After the lecture, James Poterba will present the Hicks Prize to Guo Xu for his thesis entitled “Essays in Development and Organisation”.

Twitter hashtag for this event: #LSEMorishima

As space is limited, to reserve a place, please email Jane Dickson.

Further information is available here.

June 2018

 

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Collusion: how central bankers rigged the world, by Nomi Prins

Monday 14 May 2018, 6:30-8:00 pm
Sheikh Zayed Theatre, New Academic Building

Hosted by the Department and the Centre for Macroeconomics

In her new book, which she will talk about at this event, former Wall Street insider Nomi Prins shows how the 2007–2008 financial crisis turbo-boosted the influence of central bankers and triggered a massive shift in the world order. Central banks and international institutions like the IMF have overstepped their traditional mandates by directing the flow of epic sums of fabricated money without any checks or balances. Meanwhile, the open door between private and central banking has ensured endless opportunities for market manipulation and asset bubbles—with government support.

Journalist and former global investment bank executive Nomi Prins (@nomiprins) is the author of six previous books. This event marks the publication of her latest book, Collusion: How Central Bankers Rigged the World.

Wouter den Haan, chairing the lecture, is Co-director for the Centre for Macroeconomics and Professor of Economics at LSE.

Twitter Hashtag for this event: #LSEPrins 

Info: This event is free and open to all with no ticket or pre-registration required - further information from LSE Events.

Recordings: Audio recording on Soundcloud

May 2018

 

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The Value of Everything: making and taking in the global economy, by Mariana Mazzucato

Monday 23 April 2018, 6:30-8:00 pm
Old Theatre, Old Building

Hosted by the Department and the Centre for Macroeconomics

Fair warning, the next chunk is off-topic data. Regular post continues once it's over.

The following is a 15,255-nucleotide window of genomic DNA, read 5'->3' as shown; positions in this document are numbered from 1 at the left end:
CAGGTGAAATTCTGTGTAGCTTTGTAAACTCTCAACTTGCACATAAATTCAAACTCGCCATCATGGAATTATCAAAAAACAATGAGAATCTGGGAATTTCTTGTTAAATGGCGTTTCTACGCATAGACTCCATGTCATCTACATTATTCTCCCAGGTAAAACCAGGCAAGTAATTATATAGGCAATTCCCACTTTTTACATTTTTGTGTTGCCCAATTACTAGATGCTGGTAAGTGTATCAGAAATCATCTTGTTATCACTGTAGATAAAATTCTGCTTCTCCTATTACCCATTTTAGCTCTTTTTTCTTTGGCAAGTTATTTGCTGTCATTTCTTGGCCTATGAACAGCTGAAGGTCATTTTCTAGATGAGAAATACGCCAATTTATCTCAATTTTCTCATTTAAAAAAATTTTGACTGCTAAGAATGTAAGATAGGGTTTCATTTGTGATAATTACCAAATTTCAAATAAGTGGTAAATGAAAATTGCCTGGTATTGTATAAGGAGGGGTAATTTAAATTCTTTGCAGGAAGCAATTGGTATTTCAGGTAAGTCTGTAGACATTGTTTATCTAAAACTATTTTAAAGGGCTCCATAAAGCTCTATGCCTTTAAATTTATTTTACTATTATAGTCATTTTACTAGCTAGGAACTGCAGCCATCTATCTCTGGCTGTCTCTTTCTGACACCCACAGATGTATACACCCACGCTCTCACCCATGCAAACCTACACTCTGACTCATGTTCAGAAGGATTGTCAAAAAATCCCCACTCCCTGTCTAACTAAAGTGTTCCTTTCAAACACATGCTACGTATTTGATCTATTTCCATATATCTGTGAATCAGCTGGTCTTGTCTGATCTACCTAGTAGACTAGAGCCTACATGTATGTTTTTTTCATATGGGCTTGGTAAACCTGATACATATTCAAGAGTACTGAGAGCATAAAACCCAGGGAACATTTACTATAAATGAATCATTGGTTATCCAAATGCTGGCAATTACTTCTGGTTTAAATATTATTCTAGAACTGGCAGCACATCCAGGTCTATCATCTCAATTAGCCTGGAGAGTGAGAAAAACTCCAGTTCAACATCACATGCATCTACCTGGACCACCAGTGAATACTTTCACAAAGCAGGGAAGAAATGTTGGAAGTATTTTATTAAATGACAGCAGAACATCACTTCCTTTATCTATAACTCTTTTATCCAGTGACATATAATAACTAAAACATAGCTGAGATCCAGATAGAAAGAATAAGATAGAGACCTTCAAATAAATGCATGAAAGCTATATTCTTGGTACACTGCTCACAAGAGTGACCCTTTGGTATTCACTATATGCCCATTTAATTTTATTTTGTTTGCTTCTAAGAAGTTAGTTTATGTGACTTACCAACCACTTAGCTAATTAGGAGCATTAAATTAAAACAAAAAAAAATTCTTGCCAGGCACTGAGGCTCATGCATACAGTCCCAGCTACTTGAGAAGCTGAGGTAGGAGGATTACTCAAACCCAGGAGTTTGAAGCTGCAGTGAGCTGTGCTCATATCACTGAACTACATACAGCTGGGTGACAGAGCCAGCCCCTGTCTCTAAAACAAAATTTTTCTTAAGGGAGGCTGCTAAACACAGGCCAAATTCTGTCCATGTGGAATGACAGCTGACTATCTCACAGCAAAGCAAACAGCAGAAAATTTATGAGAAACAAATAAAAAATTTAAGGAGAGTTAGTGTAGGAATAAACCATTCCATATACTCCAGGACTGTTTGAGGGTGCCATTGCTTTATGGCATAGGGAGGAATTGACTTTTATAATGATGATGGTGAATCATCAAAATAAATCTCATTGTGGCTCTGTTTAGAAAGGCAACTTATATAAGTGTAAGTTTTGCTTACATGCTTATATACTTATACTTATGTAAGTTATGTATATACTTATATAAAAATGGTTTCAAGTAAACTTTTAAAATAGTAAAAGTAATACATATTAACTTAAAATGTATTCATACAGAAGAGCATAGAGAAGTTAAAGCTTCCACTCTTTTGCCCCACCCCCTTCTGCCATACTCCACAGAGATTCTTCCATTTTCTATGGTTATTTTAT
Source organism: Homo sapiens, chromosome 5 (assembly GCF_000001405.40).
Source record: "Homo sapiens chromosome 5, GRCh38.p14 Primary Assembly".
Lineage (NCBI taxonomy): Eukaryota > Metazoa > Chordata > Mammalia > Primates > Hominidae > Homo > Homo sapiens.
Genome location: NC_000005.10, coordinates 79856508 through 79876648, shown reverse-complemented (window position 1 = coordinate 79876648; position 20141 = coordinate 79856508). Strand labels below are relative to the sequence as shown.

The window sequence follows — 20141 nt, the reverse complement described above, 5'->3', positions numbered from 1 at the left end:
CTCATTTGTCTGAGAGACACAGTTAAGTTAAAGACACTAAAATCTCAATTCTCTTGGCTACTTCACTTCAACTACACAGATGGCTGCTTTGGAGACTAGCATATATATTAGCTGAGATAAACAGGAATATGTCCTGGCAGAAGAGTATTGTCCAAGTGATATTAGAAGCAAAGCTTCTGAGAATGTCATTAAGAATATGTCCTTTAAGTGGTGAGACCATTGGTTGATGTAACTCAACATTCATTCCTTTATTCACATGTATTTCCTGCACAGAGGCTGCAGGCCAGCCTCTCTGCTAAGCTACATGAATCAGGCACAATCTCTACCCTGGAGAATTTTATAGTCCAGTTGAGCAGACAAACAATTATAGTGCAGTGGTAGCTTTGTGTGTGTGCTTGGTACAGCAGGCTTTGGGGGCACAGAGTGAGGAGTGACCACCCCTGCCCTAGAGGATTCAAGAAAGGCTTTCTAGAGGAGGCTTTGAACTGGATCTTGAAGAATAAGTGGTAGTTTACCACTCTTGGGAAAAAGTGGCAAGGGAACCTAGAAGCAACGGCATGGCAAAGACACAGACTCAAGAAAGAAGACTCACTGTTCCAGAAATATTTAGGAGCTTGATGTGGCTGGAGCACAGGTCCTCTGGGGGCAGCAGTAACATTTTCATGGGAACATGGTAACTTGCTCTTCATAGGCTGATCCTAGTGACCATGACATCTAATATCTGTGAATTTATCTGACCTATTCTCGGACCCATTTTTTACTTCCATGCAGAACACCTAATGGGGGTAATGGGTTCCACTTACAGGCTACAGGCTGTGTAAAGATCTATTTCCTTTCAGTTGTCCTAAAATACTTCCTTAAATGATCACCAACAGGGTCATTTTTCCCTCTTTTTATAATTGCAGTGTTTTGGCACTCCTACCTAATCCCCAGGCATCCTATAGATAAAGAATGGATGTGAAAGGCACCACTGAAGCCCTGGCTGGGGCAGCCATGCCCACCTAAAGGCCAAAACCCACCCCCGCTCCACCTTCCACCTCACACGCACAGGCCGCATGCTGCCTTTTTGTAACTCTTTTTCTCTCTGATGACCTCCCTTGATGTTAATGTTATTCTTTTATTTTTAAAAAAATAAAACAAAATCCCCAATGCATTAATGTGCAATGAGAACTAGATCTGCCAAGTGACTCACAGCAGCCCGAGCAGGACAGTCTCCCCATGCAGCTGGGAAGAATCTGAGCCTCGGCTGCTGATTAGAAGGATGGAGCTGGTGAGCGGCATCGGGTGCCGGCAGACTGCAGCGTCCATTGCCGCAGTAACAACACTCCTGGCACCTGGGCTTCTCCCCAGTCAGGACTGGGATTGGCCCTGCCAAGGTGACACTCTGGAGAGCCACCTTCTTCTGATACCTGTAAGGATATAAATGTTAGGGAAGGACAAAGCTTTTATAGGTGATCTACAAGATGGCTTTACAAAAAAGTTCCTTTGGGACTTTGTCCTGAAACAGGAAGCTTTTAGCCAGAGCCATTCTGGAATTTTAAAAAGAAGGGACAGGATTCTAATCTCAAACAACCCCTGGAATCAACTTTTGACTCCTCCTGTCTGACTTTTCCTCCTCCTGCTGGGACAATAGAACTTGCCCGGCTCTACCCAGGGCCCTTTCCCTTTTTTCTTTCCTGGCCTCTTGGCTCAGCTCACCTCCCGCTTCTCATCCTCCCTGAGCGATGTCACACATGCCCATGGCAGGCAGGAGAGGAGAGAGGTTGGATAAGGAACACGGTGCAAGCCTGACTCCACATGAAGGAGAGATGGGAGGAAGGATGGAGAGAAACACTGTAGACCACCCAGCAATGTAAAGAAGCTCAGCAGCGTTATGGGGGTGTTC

In her new book, The Value of Everythingwhich she will discuss in this lecture, Mariana Mazzucato, argues that if we are to reform capitalism, we urgently need to rethink where wealth comes from. Who is creating it, who is extracting it, and who is destroying it? Answers to these questions are key if we want to replace the current parasitic system with a type of capitalism that is more sustainable, more symbiotic: that works for us all. 

Mariana Mazzucato (@MazzucatoM) is Professor in the Economics of Innovation and Public Value at University College London (UCL) where she is also Founder and Director of the Institute for Innovation and Public Purpose. She is author of the highly-acclaimed book The Entrepreneurial State: Debunking Public vs. Private Sector Myths, and winner of the 2014 New Statesman SPERI Prize in Political Economy, the 2015 Hans-Matthöfer-Preis and the 2018 Leontief Prize for Advancing the Frontiers of Economic Thought. She advises policymakers around the world on how to deliver 'smart', inclusive and sustainable growth. She was named as one of the '3 most important thinkers about innovation' in the New Republic.

Wouter den Haan, chairing the lecture, is Co-director for the Centre for Macroeconomics and Professor of Economics at LSE.

Twitter hashtag for this event: #LSEMazzucato

Info: This event is free and open to all with no ticket or pre-registration required - further information from LSE Events.

Recordings: Audio recording on LSE Media page, Video recording on Facebook

April 2018

 

Does the UK Need its Own Infrastructure Bank? Panel discussion

Tuesday 24 April 2018, 7:00-8:15 pm
Hong Kong Theatre, Clement House

Hosted by the Department

This panel discussion will explore whether the UK should establish a new bank to support infrastructure investment.

This event is being held with the UK National Infrastructure Commission, which is considering this issue as part of its upcoming National Infrastructure Assessment.

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Danny Alexander (@dannyalexander) is Vice President at the Asian Infrastructure Investment Bank (AIIB).

 

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Robert Bartlett is Head of Infrastructure at Mitsubishi UFJ Financial Group.